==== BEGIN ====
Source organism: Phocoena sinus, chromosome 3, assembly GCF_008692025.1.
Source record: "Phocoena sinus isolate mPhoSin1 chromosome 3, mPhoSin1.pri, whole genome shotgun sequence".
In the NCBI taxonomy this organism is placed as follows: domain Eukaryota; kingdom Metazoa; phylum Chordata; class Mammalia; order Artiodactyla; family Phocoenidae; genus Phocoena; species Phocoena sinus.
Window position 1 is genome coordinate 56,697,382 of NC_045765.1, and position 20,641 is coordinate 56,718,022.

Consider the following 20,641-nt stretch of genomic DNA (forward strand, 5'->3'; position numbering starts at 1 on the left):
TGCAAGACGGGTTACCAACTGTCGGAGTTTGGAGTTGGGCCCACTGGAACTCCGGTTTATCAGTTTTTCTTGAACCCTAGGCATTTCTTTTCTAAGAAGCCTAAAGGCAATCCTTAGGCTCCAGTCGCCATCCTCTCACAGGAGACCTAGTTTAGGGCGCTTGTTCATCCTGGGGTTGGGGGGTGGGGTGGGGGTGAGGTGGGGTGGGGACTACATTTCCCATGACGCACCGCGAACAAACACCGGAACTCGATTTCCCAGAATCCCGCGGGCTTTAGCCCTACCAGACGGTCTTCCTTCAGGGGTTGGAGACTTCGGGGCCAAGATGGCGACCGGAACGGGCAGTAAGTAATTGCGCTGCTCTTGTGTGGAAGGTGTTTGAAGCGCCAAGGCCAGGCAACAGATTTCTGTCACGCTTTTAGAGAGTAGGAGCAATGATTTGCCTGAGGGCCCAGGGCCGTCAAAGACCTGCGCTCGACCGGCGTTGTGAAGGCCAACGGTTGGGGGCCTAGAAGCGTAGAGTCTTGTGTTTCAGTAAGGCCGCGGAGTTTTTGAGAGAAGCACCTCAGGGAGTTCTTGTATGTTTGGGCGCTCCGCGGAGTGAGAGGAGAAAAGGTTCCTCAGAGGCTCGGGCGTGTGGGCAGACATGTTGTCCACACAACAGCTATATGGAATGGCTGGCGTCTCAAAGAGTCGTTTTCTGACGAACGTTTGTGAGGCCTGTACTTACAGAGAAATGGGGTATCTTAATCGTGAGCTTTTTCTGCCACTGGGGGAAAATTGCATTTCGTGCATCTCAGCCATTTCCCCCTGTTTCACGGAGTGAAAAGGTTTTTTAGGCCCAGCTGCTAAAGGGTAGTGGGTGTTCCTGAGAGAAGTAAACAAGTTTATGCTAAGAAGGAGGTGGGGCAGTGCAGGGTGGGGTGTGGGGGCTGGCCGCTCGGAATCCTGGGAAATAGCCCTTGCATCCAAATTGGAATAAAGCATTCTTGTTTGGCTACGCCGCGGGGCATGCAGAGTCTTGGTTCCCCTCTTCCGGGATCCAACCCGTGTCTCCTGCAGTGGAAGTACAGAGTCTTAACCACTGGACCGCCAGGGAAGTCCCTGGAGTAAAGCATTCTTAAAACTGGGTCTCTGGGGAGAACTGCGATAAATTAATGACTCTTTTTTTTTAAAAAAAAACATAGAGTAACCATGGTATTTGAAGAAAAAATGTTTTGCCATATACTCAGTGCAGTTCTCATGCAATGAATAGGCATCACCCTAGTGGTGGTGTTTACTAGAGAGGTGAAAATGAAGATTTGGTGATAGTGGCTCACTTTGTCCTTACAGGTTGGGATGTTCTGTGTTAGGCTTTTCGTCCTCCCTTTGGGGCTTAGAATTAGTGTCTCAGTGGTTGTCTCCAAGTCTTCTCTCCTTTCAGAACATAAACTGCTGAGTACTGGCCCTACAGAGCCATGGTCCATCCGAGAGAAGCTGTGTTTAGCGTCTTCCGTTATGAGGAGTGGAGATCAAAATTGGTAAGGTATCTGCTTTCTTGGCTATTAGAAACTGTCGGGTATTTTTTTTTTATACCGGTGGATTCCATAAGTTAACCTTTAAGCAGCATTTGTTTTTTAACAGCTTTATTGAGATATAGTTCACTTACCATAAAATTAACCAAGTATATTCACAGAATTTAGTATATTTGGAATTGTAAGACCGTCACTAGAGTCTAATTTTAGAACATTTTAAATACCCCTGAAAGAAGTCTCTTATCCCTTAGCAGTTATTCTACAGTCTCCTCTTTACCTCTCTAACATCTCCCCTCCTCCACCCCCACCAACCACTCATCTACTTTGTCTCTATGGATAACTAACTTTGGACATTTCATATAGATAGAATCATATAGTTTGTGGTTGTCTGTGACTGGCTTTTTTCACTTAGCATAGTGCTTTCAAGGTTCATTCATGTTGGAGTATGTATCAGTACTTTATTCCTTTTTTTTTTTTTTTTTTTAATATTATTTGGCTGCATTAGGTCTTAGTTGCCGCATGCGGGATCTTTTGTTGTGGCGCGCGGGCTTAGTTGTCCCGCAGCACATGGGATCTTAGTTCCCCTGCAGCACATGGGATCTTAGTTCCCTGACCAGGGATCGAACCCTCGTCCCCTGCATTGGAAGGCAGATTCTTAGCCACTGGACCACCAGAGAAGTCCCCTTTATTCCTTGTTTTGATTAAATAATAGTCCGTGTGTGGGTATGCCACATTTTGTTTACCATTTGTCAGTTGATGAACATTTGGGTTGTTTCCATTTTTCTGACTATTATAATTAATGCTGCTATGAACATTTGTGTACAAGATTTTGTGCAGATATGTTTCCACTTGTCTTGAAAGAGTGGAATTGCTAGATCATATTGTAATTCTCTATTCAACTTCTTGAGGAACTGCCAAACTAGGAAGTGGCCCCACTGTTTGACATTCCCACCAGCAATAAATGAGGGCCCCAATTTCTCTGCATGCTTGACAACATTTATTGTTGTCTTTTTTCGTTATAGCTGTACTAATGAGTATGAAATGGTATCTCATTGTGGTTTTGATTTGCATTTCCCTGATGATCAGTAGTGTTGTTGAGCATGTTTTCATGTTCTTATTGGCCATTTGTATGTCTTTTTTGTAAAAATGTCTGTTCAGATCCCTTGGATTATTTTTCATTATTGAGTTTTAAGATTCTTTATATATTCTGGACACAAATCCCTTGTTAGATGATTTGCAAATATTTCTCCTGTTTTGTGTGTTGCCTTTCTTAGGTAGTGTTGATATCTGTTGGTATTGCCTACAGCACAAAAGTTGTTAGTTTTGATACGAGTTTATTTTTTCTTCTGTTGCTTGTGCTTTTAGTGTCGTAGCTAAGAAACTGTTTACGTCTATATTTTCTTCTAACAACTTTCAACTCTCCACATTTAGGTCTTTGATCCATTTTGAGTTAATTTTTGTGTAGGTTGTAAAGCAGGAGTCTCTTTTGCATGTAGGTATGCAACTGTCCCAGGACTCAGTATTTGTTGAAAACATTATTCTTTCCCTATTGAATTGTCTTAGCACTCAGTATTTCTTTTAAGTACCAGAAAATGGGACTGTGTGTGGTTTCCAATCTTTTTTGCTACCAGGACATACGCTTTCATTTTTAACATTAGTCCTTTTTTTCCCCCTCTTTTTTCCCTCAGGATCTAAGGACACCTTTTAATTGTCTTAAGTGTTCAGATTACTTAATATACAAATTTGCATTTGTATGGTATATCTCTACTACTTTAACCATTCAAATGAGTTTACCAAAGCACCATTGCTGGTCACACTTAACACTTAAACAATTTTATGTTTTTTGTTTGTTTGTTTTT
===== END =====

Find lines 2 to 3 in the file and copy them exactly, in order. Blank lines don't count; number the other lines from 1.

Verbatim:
Source record: "Phocoena sinus isolate mPhoSin1 chromosome 3, mPhoSin1.pri, whole genome shotgun sequence".
In the NCBI taxonomy this organism is placed as follows: domain Eukaryota; kingdom Metazoa; phylum Chordata; class Mammalia; order Artiodactyla; family Phocoenidae; genus Phocoena; species Phocoena sinus.